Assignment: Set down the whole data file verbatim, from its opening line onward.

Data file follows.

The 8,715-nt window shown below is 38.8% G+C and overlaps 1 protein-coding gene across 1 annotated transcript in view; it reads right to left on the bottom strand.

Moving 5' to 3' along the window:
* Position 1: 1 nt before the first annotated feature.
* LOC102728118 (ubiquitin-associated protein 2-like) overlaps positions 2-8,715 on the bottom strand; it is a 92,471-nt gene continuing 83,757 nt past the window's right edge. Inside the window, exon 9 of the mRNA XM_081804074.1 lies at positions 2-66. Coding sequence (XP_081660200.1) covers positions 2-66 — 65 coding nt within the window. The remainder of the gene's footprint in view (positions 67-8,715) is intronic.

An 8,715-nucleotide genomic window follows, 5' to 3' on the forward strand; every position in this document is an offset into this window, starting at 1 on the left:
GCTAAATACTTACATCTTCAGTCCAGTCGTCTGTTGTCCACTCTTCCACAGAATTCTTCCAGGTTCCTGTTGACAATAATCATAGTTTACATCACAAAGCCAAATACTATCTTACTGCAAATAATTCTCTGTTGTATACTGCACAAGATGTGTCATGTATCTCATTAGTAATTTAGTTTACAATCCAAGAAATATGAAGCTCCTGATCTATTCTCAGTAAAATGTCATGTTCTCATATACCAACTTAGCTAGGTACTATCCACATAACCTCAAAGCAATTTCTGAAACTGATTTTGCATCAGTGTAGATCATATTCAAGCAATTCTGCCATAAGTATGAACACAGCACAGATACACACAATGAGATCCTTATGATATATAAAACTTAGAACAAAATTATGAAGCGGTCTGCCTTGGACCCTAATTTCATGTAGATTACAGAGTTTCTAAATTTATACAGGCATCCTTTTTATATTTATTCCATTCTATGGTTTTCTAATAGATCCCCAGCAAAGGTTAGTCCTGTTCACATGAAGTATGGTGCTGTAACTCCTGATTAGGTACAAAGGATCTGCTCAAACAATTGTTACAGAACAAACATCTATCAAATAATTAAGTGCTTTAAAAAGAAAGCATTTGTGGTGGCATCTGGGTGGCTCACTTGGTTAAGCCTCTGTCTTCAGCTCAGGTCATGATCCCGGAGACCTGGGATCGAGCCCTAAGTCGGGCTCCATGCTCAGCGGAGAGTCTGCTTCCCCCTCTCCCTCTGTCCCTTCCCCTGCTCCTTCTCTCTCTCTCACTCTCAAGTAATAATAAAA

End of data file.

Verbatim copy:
The 8,715-nt window shown below is 38.8% G+C and overlaps 1 protein-coding gene across 1 annotated transcript in view; it reads right to left on the bottom strand.

Moving 5' to 3' along the window:
* Position 1: 1 nt before the first annotated feature.
* LOC102728118 (ubiquitin-associated protein 2-like) overlaps positions 2-8,715 on the bottom strand; it is a 92,471-nt gene continuing 83,757 nt past the window's right edge. Inside the window, exon 9 of the mRNA XM_081804074.1 lies at positions 2-66. Coding sequence (XP_081660200.1) covers positions 2-66 — 65 coding nt within the window. The remainder of the gene's footprint in view (positions 67-8,715) is intronic.

An 8,715-nucleotide genomic window follows, 5' to 3' on the forward strand; every position in this document is an offset into this window, starting at 1 on the left:
GCTAAATACTTACATCTTCAGTCCAGTCGTCTGTTGTCCACTCTTCCACAGAATTCTTCCAGGTTCCTGTTGACAATAATCATAGTTTACATCACAAAGCCAAATACTATCTTACTGCAAATAATTCTCTGTTGTATACTGCACAAGATGTGTCATGTATCTCATTAGTAATTTAGTTTACAATCCAAGAAATATGAAGCTCCTGATCTATTCTCAGTAAAATGTCATGTTCTCATATACCAACTTAGCTAGGTACTATCCACATAACCTCAAAGCAATTTCTGAAACTGATTTTGCATCAGTGTAGATCATATTCAAGCAATTCTGCCATAAGTATGAACACAGCACAGATACACACAATGAGATCCTTATGATATATAAAACTTAGAACAAAATTATGAAGCGGTCTGCCTTGGACCCTAATTTCATGTAGATTACAGAGTTTCTAAATTTATACAGGCATCCTTTTTATATTTATTCCATTCTATGGTTTTCTAATAGATCCCCAGCAAAGGTTAGTCCTGTTCACATGAAGTATGGTGCTGTAACTCCTGATTAGGTACAAAGGATCTGCTCAAACAATTGTTACAGAACAAACATCTATCAAATAATTAAGTGCTTTAAAAAGAAAGCATTTGTGGTGGCATCTGGGTGGCTCACTTGGTTAAGCCTCTGTCTTCAGCTCAGGTCATGATCCCGGAGACCTGGGATCGAGCCCTAAGTCGGGCTCCATGCTCAGCGGAGAGTCTGCTTCCCCCTCTCCCTCTGTCCCTTCCCCTGCTCCTTCTCTCTCTCTCACTCTCAAGTAATAATAAAA